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How to save if you can't stick to a budget

Does the mere thought of budgeting make you shudder? Find out how to save money, without putting yourself into a financial straightjacket.

07 September 2018Andre Spiteri 3 min read

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Does the mere thought of budgeting make you shudder? Find out how to save money, without putting yourself into a financial straightjacket.

For many of us, sticking to a budget is easier said than done. According to a recent survey, 53% of Brits regularly spend more than they can afford. And, more worryingly, one in four of us doesn’t manage to save any money at all.

As it happens, while budgeting can make a big difference, it’s not the only way to help you reach your savings goals. So if spreadsheets, spending limits and iron discipline make your heart sink, here are some simple hacks you can try to help you free up more money for your piggy bank with less stress.

Keeping track of your spending helps you understand where your money's going. It also uncovers any ‘bad’ habits that could be making it harder for you to set money aside.

As humans, we’re wired to respond to visual information. So, seeing how much you’ve spent on Monster Munch and matcha lattes black on white can encourage you to make better decisions. Over time, you may even find you’re budgeting naturally, without forcing yourself to stick to arbitrary spending limits.

Thanks to open banking, tracking your spending has never been easier. Apps like Money Dashboard, Money Hub and Yolt connect to all your bank accounts and credit cards so you can see your spending in one place.

We’ve all been there. You’re at the supermarket till and your hand sneakily reaches for a Snickers bar. Or, you head to the high street for a shirt, only to return home with five new outfits.

The average Brit spends £144,000 over their lifetime — approximately £200 a month — on purchases they’ll later regret. That’s money you could’ve spent on things you care about. Or saved for a dream holiday, a property deposit or your retirement.

So how can you avoid frittering money away on impulse?

Here are a few tips:

Always write up a shopping list

A study on shopping psychology found it’s easier to give in to impulse buys if you hit the shops without a plan. Writing up a list forces you to think about what you really need, making it less likely that you’ll overspend.

Ditch your plastic and pay for your daily needs in cash

Paying in cash activates your brain’s pain receptors. So, paying for your day-to-day purchases the old school way can help you get in the habit of thinking twice before you buy.

Shop online

Recent research found that online shoppers make fewer impulse buys. That said, do watch out for shipping fees, as they can quickly add up.

While reining in your spending can free up more money, there’s only so much you can realistically afford to set aside each month. So, what you do with your savings is just as important as saving in the first place.

As a rule you should keep about six months’ worth of expenses somewhere easily accessible, such as a current account or easy-access savings account. This way, you can get to it quickly should you need to pay for an unexpected expense such as a broken boiler or an issue with your car.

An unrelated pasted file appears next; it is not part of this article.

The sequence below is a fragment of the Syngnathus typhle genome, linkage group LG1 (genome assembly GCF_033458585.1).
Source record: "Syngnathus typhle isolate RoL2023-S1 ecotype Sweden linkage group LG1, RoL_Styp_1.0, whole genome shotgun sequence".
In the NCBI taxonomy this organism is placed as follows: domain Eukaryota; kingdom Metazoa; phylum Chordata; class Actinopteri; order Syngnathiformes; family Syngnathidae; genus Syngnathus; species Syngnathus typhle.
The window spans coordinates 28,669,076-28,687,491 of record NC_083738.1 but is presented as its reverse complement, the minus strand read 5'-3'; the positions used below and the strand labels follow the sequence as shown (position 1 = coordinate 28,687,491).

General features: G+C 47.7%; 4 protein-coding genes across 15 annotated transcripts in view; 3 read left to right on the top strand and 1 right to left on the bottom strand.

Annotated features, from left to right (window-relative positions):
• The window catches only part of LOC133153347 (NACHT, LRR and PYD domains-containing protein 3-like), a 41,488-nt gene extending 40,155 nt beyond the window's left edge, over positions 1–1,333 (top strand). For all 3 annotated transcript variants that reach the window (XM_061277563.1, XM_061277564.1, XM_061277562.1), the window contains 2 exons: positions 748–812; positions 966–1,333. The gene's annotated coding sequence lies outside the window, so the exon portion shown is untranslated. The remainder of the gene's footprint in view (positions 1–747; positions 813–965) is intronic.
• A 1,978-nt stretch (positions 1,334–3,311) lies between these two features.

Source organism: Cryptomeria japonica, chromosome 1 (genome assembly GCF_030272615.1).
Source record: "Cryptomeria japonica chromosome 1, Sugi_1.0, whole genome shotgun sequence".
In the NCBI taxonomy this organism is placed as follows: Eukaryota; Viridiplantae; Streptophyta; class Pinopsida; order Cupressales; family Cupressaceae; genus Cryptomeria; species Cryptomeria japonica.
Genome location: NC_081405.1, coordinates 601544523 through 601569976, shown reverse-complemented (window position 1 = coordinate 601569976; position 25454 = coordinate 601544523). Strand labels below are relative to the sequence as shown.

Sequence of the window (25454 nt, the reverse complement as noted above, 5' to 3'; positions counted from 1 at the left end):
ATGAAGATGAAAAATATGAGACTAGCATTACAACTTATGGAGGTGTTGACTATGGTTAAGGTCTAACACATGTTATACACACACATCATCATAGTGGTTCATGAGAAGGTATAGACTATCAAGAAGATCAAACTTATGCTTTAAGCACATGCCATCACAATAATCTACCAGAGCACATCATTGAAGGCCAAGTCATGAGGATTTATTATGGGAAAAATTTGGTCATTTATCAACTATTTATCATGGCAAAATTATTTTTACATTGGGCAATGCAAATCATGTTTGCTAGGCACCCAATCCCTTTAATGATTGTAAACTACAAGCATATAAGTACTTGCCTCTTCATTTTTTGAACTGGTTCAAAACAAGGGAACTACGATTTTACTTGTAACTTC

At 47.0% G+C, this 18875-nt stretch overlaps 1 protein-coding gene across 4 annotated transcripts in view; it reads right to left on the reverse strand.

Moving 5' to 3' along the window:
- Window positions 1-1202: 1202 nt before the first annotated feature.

But when it comes to saving for long-term goals such as retirement, you can grow your savings much more if you invest them. This is because of something called compound interest.

In compound interest, you earn interest not just on the money you save, but also on the interest you’ve already earned.

Let’s say you save £100 in an account that pays 1% interest a year. In the first year, you’d earn £10. In compound interest, this amount is added to your original £100. So, in the second year, you’d earn £11 (1% of £110). In 10 years’ time, your original £100 would’ve more than doubled to £259.45. All without you adding a single penny to the original sum.

Of course, investing also has its risks, so you need to tread carefully. Here’s our beginner’s guide to investing to start you off.

Ultimately, saving is about freedom. Freedom to travel somewhere you’ve always dreamed of visiting. Freedom to buy that house you really like. Freedom to enjoy your retirement without having to worry about money.

The problem is that our brain tends to prefer instant gratification over long-term rewards. And this can make saving for the future harder than it has to be.

For this reason, it’s important to keep yourself motivated.

For starters, you should set savings goals. According to NS&I, people who have a goal save about £550 a year more than those who don’t.

More importantly, don’t be afraid to spend time visualising your goal. If the going gets tough, picture yourself holding the keys to your new flat, or retiring from work to sail around the world. And don’t forget to check in on your savings regularly to see them grow.

The more you’re in touch with why you’re setting money aside in the first place, the more motivated you’ll be to save.

Andre Spiteri Image

Written by Andre Spiteri

Financial Writer

Andre is a former lawyer turned award-winning finance writer.